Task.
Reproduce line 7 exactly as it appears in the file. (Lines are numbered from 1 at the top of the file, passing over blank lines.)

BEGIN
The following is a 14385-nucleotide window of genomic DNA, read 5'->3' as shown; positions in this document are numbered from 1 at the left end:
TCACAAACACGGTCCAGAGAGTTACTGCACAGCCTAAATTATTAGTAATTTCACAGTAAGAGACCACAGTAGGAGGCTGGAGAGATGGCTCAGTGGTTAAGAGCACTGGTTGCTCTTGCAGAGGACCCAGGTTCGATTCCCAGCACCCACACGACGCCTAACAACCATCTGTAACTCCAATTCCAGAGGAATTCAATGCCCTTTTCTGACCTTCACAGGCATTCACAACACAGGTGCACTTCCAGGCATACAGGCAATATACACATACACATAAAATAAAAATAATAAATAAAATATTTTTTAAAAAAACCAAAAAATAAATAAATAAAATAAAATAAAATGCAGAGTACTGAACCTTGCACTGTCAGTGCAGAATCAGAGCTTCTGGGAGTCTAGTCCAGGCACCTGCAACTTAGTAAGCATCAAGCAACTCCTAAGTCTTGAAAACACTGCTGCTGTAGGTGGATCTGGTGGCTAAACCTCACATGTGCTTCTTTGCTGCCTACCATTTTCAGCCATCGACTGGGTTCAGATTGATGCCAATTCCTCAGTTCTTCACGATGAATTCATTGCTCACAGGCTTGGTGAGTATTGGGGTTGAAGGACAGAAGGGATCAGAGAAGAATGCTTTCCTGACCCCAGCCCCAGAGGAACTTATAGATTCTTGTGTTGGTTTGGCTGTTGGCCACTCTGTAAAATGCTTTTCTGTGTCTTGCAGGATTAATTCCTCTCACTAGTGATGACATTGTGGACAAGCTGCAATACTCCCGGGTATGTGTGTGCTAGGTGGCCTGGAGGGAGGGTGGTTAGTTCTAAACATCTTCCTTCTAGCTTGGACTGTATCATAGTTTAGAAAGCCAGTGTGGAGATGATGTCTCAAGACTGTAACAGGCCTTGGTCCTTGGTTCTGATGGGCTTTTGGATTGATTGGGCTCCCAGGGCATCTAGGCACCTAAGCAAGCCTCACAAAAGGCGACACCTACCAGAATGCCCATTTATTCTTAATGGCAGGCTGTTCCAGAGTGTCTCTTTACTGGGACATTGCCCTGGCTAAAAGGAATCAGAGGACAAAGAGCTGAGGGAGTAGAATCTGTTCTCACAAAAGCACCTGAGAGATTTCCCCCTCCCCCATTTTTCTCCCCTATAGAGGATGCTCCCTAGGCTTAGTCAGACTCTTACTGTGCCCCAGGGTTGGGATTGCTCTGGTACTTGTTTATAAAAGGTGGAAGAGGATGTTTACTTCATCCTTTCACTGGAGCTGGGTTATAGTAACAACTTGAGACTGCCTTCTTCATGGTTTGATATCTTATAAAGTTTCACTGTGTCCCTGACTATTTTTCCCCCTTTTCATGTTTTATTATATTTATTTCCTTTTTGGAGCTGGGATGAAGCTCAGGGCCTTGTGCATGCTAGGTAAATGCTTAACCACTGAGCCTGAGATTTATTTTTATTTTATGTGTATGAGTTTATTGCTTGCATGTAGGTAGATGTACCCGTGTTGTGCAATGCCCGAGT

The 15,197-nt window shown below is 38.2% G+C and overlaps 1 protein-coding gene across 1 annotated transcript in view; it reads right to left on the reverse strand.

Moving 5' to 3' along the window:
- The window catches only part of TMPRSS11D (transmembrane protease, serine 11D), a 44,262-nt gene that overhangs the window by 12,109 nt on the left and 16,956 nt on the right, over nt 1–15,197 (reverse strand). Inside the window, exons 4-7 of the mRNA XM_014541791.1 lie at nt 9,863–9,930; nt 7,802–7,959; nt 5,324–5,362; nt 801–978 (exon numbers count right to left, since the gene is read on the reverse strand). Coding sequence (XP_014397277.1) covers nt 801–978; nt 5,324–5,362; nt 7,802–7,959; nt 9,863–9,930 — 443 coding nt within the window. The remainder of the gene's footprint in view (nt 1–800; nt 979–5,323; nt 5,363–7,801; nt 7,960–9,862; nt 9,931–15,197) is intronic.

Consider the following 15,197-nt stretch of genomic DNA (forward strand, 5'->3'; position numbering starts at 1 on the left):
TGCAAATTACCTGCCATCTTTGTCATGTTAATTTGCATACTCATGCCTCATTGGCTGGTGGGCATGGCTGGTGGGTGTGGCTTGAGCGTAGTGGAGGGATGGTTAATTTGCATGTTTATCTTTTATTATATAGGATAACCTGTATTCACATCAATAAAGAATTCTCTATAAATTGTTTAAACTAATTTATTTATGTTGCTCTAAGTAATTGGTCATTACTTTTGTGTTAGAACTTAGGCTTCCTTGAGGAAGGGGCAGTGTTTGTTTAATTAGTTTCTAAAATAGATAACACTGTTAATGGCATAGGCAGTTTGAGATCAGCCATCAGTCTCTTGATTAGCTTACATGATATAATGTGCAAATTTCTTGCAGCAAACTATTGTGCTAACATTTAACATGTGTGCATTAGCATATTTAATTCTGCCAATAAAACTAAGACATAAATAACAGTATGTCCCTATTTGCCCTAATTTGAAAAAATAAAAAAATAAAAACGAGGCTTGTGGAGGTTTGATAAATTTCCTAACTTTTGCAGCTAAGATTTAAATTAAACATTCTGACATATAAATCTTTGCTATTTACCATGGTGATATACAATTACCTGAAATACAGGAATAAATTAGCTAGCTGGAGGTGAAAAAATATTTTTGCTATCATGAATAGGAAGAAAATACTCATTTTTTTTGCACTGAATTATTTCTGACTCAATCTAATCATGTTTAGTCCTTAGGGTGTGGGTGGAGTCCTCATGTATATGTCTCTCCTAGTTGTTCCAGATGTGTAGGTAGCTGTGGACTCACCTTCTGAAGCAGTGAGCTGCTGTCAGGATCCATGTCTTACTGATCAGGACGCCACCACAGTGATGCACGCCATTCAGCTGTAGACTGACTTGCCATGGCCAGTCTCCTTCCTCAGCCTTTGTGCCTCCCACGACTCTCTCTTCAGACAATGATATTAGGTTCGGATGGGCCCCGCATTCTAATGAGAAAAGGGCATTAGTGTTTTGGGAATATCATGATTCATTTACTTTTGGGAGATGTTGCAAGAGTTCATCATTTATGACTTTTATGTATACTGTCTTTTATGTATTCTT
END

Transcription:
TGCAAATTACCTGCCATCTTTGTCATGTTAATTTGCATACTCATGCCTCATTGGCTGGTGGGCATGGCTGGTGGGTGTGGCTTGAGCGTAGTGGAGGGATGGTTAATTTGCATGTTTATCTTTTATTATATAGGATAACCTGTATTCACATCAATAAAGAATTCTCTATAAATTGTTTAAACTAATTTATTTATGTTGCTCTAAGTAATTGGTCATTACTTTTGTGTTAGAACTTAGGCTTCCTTGAGGAAGGGGCAGTGTTTGTTTAATTAGTTTCTAAAATAGATAACACTGTTAATGGCATAGGCAGTTTGAGATCAGCCATCAGTCTCTTGATTAGCTTACATGATATAATGTGCAAATTTCTTGCAGCAAACTATTGTGCTAACATTTAACATGTGTGCATTAGCATATTTAATTCTGCCAATAAAACTAAGACATAAATAACAGTATGTCCCTATTTGCCCTAATTTGAAAAAATAAAAAAATAAAAACGAGGCTTGTGGAGGTTTGATAAATTTCCTAACTTTTGCAGCTAAGATTTAAATTAAACATTCTGACATATAAATCTTTGCTATTTACCATGGTGATATACAATTACCTGAAATACAGGAATAAATTAGCTAGCTGGAGGTGAAAAAATATTTTTGCTATCATGAATAGGAAGAAAATACTCATTTTTTTTGCACTGAATTATTTCTGACTCAATCTAATCATGTTTAGTCCTTAGGGTGTGGGTGGAGTCCTCATGTATATGTCTCTCCTAGTTGTTCCAGATGTGTAGGTAGCTGTGGACTCACCTTCTGAAGCAGTGAGCTGCTGTCAGGATCCATGTCTTACTGATCAGGACGCCACCACAGTGATGCACGCCATTCAGCTGTAGACTGACTTGCCATGGCCAGTCTCCTTCCTCAGCCTTTGTGCCTCCCACGACTCTCTCTTCAGACAATGATATTAGGTTCGGATGGGCCCCGCATTCTAATGAGAAAAGGGCATTAGTGTTTTGGGAATATCATGATTCATTTACTTTTGGGAGATGTTGCAAGAGTTCATCATTTATGACTTTTATGTATACTGTCTTTTATGTATTCTT